Arogyaswamy, B. & Simmons, R. P. (1993). Value-Directed Management: Organizations, Customers, and Quality. Westport, CT: Quorum Books.
Beatty, R. W., Schneier, C. E. & McEvoy, G. M. (1987). Executive development and management succession. Research in Personnel and Human Resources Management, 5, 289-322.
Berger, C. I. & Cummings, L. L. (1990). Organizational structure, attitudes, and behaviors. In B. M. Staw and L. L. Cummings (eds.), Personality and Organizational Influence. Greenwich, CT: JA Press. 287-326.
Campion, M. A., Cheraskin, L. & Stevens, M. J. (1994). Career-related Antecedents and Outcomes of Job Rotation. Academy of Management Journal, 37(6), 1518-1542.
Campion, M. A. & McClelland, C. L. (1993). Follow-up and extension of the interdisciplinary costs and benefits of enlarged jobs, Journal of Applied Psychology, 78, 339-351.
Dessler, G. (1994). Human Resource Management, 6th ed. Englewood Cliff, NJ: Prentice Hall.
Gannon, M. I., Poole, B. A. & Prangley, R. E. (1972). Involuntary job rotation and work behavior. Personnel Journal, June, 446-48.
Hackman, J. R. & Oldham, G. R. (1975). Development of the job diagnostic survey, Journal of Applied Psychology, 60(2), 159-170.
Hackman, J. R., & Oldham, C. R. (1976). Motivation through the design of work: test of a theory. Organizational Behavior and Human Performance, , 250-279.
Hazzard, L., Mautz, J. & Wrightsman, D. (1992). Job rotation cuts cumulative trauma cases. Personnel Journal, February: 29-32.
Huang, H. J. (1997). An empirical study of role-conflict problem of the accountants in Taiwan state-run enterprises. Paper presented at Academy of Management Meeting, Boston, Massachusetts.
Huang, H. J. (1997). A Study on Job Rotation Practice in Taiwan Enterprises (in Chinese). Report on National Science Council (Taiwan) research project No. NSC 86-2416-H-110-033.
Huo, Y. P., Sakano, T., Tsai, S. D. & Von Glinow, M. A. (1995). Searching for effective hiring practices: A comparison of Japan and Taiwan. Paper presented at Hitotsubashi-Organization Science Conference, Oct. 19-22, Tokyo, Japan.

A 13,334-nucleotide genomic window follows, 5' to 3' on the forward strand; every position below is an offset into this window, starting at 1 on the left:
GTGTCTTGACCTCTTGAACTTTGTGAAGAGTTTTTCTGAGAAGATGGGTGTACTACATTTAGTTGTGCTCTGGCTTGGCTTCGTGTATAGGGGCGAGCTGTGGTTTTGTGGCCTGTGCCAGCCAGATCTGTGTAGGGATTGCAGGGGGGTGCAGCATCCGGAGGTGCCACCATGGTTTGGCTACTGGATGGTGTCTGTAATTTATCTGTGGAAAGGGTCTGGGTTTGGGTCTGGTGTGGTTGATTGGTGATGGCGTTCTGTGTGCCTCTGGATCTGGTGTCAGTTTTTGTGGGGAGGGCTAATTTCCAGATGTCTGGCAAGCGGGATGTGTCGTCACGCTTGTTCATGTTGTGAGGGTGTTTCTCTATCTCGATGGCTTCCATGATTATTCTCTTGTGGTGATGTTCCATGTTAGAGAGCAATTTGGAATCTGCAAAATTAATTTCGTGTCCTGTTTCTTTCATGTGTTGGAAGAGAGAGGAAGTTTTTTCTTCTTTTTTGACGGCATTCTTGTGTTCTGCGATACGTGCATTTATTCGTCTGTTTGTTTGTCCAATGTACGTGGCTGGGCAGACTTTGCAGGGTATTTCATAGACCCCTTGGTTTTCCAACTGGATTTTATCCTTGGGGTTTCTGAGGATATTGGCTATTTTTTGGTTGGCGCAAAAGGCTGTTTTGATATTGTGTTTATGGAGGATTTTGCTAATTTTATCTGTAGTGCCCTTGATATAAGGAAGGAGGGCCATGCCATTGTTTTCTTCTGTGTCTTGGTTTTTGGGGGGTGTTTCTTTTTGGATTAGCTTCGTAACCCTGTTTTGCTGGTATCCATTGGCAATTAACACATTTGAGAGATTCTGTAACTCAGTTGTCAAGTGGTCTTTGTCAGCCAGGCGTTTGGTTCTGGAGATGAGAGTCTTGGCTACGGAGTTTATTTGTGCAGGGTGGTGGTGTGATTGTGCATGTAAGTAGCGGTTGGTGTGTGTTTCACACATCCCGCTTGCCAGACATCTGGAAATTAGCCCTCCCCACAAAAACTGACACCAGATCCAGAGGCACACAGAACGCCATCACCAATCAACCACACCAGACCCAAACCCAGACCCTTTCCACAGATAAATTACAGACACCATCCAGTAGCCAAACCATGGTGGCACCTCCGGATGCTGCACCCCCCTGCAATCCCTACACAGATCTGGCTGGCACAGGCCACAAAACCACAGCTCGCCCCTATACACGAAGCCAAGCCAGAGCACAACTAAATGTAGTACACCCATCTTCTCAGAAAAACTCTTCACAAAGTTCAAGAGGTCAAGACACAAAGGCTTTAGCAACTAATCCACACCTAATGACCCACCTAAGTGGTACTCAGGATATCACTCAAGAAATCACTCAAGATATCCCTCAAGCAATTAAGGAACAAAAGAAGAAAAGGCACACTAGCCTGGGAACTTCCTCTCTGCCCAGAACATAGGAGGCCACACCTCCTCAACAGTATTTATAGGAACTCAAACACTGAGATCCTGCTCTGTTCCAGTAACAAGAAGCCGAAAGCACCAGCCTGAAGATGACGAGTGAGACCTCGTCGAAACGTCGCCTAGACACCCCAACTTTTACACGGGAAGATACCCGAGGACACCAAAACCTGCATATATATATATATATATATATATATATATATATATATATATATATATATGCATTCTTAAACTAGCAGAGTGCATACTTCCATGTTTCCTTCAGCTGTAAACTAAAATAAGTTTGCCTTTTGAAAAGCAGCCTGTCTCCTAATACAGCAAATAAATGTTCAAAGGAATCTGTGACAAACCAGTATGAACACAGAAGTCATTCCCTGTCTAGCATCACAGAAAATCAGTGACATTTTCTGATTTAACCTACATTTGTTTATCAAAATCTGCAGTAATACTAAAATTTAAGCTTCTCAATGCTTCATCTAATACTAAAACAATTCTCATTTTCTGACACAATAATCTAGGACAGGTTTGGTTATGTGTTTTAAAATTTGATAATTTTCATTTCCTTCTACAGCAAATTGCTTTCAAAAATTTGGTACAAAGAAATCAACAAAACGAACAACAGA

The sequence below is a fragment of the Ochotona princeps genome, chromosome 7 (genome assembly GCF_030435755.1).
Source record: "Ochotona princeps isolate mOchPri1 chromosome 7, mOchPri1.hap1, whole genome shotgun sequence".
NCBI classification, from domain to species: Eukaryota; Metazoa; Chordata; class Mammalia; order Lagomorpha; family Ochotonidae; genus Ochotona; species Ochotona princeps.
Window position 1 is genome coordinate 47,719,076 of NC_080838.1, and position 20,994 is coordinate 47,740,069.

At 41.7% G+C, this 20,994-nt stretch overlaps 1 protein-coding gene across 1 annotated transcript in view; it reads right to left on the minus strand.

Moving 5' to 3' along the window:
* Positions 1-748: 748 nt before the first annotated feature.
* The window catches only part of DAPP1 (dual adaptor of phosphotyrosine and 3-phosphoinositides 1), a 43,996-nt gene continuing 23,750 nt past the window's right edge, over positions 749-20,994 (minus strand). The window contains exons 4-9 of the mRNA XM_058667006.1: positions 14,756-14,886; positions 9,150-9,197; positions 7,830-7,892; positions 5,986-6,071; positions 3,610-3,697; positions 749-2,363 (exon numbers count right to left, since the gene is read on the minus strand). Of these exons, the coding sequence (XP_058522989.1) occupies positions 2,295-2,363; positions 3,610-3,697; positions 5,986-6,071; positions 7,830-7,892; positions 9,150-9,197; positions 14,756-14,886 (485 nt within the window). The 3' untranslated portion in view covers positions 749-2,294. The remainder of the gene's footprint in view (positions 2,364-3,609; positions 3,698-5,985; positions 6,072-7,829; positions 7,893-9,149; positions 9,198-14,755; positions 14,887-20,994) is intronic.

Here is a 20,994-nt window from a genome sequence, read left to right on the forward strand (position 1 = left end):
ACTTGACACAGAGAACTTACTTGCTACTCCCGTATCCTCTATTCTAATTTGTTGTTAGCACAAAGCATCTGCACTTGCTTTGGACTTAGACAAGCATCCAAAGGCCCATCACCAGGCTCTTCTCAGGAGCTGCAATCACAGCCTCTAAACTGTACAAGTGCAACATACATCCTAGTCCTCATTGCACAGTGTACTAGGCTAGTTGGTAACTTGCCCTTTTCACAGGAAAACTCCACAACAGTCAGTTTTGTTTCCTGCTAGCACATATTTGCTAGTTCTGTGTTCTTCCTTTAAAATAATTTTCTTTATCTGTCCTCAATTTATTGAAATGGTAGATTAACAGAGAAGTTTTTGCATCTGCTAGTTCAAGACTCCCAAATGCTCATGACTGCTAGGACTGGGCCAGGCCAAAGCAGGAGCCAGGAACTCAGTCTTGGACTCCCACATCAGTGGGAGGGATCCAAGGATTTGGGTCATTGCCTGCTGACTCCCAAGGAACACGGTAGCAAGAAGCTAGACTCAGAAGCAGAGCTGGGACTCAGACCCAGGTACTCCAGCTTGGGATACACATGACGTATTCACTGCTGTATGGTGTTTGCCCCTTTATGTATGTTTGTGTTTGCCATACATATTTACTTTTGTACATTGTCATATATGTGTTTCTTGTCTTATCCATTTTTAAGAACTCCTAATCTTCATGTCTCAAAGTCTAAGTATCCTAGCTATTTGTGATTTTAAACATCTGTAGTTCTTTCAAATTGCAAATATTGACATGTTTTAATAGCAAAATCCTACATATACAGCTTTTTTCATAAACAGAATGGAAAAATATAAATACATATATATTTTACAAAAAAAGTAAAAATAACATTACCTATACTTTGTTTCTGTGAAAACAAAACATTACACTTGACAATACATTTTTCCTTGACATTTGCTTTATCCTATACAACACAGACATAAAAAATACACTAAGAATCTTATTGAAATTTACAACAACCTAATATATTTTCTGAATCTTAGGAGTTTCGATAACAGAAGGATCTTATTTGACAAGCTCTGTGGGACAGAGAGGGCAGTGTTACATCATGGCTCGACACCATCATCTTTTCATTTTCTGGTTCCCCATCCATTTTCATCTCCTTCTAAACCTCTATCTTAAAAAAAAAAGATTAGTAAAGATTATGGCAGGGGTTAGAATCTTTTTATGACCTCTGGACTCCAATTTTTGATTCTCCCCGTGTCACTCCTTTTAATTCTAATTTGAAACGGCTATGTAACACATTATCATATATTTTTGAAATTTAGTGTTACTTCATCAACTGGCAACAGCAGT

Kahn, R. & Katz, D. (1960). Leadership practices in relation to productivity and morale. In D. Cartwright and A. Zander (eds.), Group Dynamics: Research and Theory, 2nd ed., Elmsford, N.Y.: Row Paterson.
Kerr, S., Schriesheim, C. A., Murphy, C. J. & Stogdill, R. M. (1974). Toward a contingency theory of leadership based upon the consideration and initiating structure literature. Organizational Behavior and Human Performance, August, 62-82.
Lewin, K. & Lippitt, R. (1938). An experimental approach to the study of autocracy and democracy: a preliminary note, Sociometry, 1, 392-380.
Likert, R. (1967). The Human Organization. New York: McGraw-Hill.
Locke, E. A. (1976). The nature and causes of job satisfaction. In Dunnette, M. (Ed.), Handbook of Industrial and Organizational Psychology. Chicago: Rand-Mcnally
Miller, F. G., Dhaliwal, T. S. & Magas, L. J. (1973). Job rotation raises productivity, Industrial Engineering, 5, 24-26.
Muczyk, J. P. & Reimann, B. C. (1987). The case of directive leadership. Academy of Management Review, 12, 637-647.
Olsen, Herfuf V. (1953). Teaching the total management function through job rotation and other ways. Advanced Management, 18(1), 19.
Porter, L. W. & Lawler III, E. E. (1965). Properties of organization structure in relation to job attitudes and job behavior. Psychological Bulletin, 64, 23-51.
Robbins, A. E. (1993). Organizational Behavior: Concepts, Controversies, Applications, 6th ed. Englewood, Cliffs, NJ: Prentice Hall.
Rothwell, W. J. & Kazanas, H. C. (1994). Improving On-the-job Training: How to Establish and Operate a Comprehensive OJT Program. San Francisco: Jossey Bass.
Sahi, R. J. (1995). How to make progress without promotions. Human Resource Professional, Sept/Oct., 3-6.
Sargent, D. S. (1952). The Development of Executive Talents. New York: American Management Association, page 52.
Smith, P. C., Kendall, L. M. & Hulin, C. L. (1969). The Measurement of Satisfaction in Work and Retirement. Chicago: Rnad-McNally.
Von Glinow, M. A. (1993). Diagnosing ‘best practices’ in human resource management principles. In B. Shaw, P. Kirkbridge, G. Ferris, & K. Roland (Eds.), Research in Personnel and Human Resources Management, supplement 3: 612-637. Greenwich, CT: JA Press.
Waterman, R. H., Jr., Waterman, J. A. & Collard, B. A. (1994). Toward a career-resilient workplace. Harvard Business Review, July-August, 87-95.
Wexley, Kenneth & Latham, Gary. (1981). Developing and Training Resources in Organizations. Glenview, IL: Scott Foresman.
Weiss, D. J., Davis, R. V., England, G. W. & Lofquist, L. H. (1967). Manual for the Minnesota Satisfaction Questionnaire. Industrial Relations Center.